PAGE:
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A new agenda for the next Statewide Bike/Ped Coordinator

 |  03/27/09 @ 11:39am

The folks at the Ohio Department of Transportation (ODOT) are making noises like they want to begin making Ohio a bike/pedestrian friendly sort of place.

If they are serious, then they need to start by making the Statewide Bike/Ped Coordinator a serious position by giving the next person to fill this empty slot real responsibilities. They need to give the Statewide Bike/Ped Coordinator a serious agenda. And they need to give the agenda serious support.

Along those lines, Bike, Walk Ohio! a new statewide bike/ped advocacy organization has proposed to ODOT Director Jolene Molitoris an agenda to improve conditions for bicycling and walking as transportation:

1. Create an Office of Active Transportation:

  • Appoint the Statewide Bike/Ped Coordinator to head up this new Office of Active Transportation and put the Office on a par with all the other modes including rail, bus, air and highway.
  • Assign to the Office of Active Transportation a staff of engineers experienced in bike/ped friendly road design to review all major projects for compliance with Complete Streets policy and practice.
  • Include an expanded, state-funded Safe Routes to School program.

2. Fully commit to a policy and practice of building Complete Streets:

  • Adopt a model Complete Streets policy to replace the sham "routine accommodation" policy adopted April 26, 2005 [to learn more about Complete Streets go to here]
  • Create a Complete Streets engineering manual for bike/ped facilities and provide ODOT engineers and outside consultants with education and training on the bike/ped facilities manual as well as on "road diets".
  • Provide regular FHWA-funded "Peer-to-Peer" conferences to take engineers to bike/ped friendly cities to show them how it is being done around the country and how to do it here in Ohio.
  • Abolish the "85th percentile" rule which gives speeding motorists the power to set speed limits on our neighborhood and community streets without regard to the needs of other roadway users and replace it with rational, uniform standards based on the type of neighborhood.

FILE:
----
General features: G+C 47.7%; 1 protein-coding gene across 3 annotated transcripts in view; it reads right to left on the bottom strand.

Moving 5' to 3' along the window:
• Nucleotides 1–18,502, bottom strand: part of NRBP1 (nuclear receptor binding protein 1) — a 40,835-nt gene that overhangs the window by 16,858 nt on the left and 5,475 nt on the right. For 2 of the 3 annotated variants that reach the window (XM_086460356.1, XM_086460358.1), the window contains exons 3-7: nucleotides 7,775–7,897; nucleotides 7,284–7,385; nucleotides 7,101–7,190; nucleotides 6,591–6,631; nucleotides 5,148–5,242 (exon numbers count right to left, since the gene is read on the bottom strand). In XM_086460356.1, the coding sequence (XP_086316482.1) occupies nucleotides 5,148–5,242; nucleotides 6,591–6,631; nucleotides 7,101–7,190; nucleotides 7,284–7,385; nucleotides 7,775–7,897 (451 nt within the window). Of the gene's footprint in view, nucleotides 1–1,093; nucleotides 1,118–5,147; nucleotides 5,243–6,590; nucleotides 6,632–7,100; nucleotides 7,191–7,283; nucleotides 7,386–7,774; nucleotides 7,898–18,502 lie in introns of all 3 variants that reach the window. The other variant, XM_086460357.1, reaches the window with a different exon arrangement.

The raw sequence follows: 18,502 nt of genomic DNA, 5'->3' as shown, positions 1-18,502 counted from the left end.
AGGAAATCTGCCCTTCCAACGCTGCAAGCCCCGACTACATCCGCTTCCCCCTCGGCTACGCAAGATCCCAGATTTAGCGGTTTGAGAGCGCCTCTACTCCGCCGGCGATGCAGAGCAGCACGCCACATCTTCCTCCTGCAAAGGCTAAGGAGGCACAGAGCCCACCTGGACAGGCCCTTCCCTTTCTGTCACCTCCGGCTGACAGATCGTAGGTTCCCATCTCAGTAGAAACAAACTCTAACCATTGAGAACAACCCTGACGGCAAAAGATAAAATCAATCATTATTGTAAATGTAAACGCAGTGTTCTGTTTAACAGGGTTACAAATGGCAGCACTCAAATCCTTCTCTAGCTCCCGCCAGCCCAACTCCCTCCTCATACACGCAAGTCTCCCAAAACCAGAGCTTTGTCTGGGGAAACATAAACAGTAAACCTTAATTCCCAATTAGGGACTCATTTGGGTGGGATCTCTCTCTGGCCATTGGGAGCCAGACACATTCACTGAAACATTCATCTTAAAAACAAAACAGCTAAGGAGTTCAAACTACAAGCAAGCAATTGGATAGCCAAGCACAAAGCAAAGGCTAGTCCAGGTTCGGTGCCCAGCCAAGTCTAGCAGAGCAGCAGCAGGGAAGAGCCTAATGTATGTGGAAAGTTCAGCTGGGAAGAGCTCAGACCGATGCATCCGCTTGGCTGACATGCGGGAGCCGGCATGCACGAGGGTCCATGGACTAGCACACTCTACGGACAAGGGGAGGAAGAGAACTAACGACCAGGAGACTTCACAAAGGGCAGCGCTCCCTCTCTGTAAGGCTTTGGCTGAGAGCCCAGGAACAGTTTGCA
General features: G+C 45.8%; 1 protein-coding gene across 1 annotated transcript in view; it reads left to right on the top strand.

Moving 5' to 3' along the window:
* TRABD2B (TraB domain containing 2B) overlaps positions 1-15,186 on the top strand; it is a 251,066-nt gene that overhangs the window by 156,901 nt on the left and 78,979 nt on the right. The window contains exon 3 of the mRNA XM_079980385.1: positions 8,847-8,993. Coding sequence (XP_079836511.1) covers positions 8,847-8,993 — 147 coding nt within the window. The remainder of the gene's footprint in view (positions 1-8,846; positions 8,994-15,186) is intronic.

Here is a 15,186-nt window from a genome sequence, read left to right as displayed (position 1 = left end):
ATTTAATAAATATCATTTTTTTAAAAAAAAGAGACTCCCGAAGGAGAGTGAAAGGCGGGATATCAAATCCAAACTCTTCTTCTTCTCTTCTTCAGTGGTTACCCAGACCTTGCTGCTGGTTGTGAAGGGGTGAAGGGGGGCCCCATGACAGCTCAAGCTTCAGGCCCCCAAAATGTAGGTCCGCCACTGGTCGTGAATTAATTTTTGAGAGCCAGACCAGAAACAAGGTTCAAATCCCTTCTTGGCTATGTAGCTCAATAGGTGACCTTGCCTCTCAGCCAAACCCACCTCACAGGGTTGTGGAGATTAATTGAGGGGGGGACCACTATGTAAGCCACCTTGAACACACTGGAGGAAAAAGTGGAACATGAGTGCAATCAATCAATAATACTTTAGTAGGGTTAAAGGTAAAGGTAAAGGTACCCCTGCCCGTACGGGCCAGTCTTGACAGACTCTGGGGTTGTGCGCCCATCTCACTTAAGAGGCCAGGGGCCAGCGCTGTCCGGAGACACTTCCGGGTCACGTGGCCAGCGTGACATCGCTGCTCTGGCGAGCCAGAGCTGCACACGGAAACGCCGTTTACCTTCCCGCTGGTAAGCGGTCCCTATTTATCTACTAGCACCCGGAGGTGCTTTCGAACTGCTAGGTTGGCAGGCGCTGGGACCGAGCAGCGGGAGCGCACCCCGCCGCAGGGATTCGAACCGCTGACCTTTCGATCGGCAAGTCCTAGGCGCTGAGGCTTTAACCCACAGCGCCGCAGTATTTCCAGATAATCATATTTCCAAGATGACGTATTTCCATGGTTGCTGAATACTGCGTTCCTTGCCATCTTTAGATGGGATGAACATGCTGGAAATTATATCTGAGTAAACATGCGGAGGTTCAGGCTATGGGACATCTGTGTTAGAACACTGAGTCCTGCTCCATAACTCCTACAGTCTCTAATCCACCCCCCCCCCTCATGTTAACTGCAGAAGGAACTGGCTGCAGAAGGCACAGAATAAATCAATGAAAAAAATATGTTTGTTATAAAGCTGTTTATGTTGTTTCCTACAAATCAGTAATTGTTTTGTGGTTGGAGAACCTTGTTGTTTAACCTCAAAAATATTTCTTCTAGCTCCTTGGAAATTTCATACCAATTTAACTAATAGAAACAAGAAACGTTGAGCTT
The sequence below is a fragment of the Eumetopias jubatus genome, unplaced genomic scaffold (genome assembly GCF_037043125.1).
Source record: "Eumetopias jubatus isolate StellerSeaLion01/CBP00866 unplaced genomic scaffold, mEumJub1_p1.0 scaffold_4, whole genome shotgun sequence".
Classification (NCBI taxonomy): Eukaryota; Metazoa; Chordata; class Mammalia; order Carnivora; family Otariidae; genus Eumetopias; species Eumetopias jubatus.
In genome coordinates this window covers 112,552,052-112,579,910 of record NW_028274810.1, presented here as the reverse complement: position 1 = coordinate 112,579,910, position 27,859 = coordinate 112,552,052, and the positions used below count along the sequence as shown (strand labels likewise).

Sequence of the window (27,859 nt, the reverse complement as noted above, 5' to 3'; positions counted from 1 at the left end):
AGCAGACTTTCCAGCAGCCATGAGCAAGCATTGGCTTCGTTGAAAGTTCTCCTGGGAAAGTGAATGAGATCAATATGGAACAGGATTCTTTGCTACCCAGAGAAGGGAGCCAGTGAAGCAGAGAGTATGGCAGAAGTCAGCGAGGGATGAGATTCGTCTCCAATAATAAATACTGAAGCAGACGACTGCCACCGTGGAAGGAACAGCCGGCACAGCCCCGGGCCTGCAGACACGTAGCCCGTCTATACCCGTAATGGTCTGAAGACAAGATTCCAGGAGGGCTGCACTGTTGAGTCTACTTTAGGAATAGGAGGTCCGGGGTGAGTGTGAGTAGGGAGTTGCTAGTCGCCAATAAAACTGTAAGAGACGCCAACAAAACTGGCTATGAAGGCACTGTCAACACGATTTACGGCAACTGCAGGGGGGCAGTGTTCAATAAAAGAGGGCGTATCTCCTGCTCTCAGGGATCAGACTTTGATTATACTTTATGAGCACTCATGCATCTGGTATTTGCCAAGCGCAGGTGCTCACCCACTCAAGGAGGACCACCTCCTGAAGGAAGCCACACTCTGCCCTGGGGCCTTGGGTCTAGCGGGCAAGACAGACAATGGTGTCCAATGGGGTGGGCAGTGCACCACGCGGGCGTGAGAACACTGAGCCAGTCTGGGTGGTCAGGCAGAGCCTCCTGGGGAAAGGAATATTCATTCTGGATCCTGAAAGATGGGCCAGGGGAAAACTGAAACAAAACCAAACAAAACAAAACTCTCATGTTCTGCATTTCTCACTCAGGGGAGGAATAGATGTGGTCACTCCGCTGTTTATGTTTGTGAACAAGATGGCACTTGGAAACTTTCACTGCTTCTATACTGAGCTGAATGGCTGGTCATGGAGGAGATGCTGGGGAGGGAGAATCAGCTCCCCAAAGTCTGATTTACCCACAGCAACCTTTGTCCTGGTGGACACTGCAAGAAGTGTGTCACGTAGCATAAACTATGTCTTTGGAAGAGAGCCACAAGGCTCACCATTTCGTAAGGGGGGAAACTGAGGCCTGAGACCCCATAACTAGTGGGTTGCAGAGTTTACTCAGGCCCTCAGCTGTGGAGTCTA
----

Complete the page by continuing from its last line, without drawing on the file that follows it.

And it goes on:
• Develop new TRAC project selection standards to favor reduction in Vehicle Miles Traveled (VMT), maximizing energy efficiency, reduction in greenhouse gas/carbon emissions, reduction in air pollution, promotion of compact/efficient land use, and enhancement of local economic development.
  • Prohibit the use of federal or state funding for SPUIs and other types of bridges and overpasses that marginalize bicycling and walking.

3. Develop a comprehensive, statewide bike/ped action plan:

  • Commission an outside consultant to lead the creation of a detailed, comprehensive statewide public-involvement process leading to an action plan to make Ohio bicycle- and pedestrian-friendly.
  • Commit to achieving platinum-level "Bicycle Friendly Community" status for the State of Ohio within 10 years.
  • Make the Ohio corridors on the U.S. Bicycle Route System bike friendly.

4. Provide state resources to invest in and expand the Safe Routes to School Program:

  • Commit to creating a built environment that encourages active transportation and removes barriers to kids developing active healthy habits of biking and walking.
  • Make Safe Routes to School through the 5-Es (Engineering, Education, Encouragement, Enforcement, and Evaluation) a high priority to teach a whole new generation to make bicycling and walking a part of their everyday lives.
  • Insist that Safe Routes to School programs be available to every school from pre-kindergarten through high school.
  • Join the fight against the inactivity/obesity epidemic and the metabolic syndrome that causes diabetes, asthma, and heart disease.
  • Partner with all Safe Communities programs or other agencies around the state implementing the Statewide Physical Activity Plan created by the Ohio Healthy Lifestyles consortium.

5. Make traffic justice for the most vulnerable roadway users a top priority:

  • Use a fair share of HSIP and 402 funding -- commensurate with the ratio of traffic deaths of bicyclists and pedestrians to traffic deaths overall -- to implement NHTSA guidelines for bicycling and walking safety.
  • Insist that motorist license education and testing include a meaningful amount of attention to the traffic rules related to bicycling and walking
  • Financially support local bicyclist education programs such as the Smart Cycling program of the League of American Bicyclists
  • Financially support Share the Road campaigns to get motorists and bicyclists to safely share the road together.
  • Support efforts to increase penalties for traffic violations that lead to the death or injury of the most vulnerable roadway users.
  • Make bicyclist and pedestrian safety a true priority in the state's strategic highway safety plan

This is only a broad outline of the essential agenda. There are probably more items that should be a part of the Statewide Bike/Ped Coordinator's mission and goals. We welcome any and all suggestions.

John Gideon Bike, Walk Ohio!

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